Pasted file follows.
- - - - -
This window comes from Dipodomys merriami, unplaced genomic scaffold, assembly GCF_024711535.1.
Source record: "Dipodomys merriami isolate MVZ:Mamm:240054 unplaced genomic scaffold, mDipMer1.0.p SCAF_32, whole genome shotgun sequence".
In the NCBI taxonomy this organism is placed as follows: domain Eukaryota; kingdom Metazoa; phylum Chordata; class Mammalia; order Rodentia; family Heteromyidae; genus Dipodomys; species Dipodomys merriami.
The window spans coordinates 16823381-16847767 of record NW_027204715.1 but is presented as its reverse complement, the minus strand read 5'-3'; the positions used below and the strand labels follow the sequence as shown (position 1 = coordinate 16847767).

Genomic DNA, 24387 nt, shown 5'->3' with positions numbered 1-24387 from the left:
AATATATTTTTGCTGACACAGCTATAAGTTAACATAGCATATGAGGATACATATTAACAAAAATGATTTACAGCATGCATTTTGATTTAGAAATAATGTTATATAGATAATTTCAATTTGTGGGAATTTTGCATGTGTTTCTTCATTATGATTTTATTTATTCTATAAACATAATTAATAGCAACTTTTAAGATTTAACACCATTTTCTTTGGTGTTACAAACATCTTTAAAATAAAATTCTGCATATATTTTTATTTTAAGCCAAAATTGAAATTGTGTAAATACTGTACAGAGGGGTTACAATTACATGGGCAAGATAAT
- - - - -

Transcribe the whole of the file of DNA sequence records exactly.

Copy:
This window comes from Dipodomys merriami, unplaced genomic scaffold, assembly GCF_024711535.1.
Source record: "Dipodomys merriami isolate MVZ:Mamm:240054 unplaced genomic scaffold, mDipMer1.0.p SCAF_32, whole genome shotgun sequence".
In the NCBI taxonomy this organism is placed as follows: domain Eukaryota; kingdom Metazoa; phylum Chordata; class Mammalia; order Rodentia; family Heteromyidae; genus Dipodomys; species Dipodomys merriami.
The window spans coordinates 16823381-16847767 of record NW_027204715.1 but is presented as its reverse complement, the minus strand read 5'-3'; the positions used below and the strand labels follow the sequence as shown (position 1 = coordinate 16847767).

Genomic DNA, 24387 nt, shown 5'->3' with positions numbered 1-24387 from the left:
AATATATTTTTGCTGACACAGCTATAAGTTAACATAGCATATGAGGATACATATTAACAAAAATGATTTACAGCATGCATTTTGATTTAGAAATAATGTTATATAGATAATTTCAATTTGTGGGAATTTTGCATGTGTTTCTTCATTATGATTTTATTTATTCTATAAACATAATTAATAGCAACTTTTAAGATTTAACACCATTTTCTTTGGTGTTACAAACATCTTTAAAATAAAATTCTGCATATATTTTTATTTTAAGCCAAAATTGAAATTGTGTAAATACTGTACAGAGGGGTTACAATTACATGGGCAAGATAAT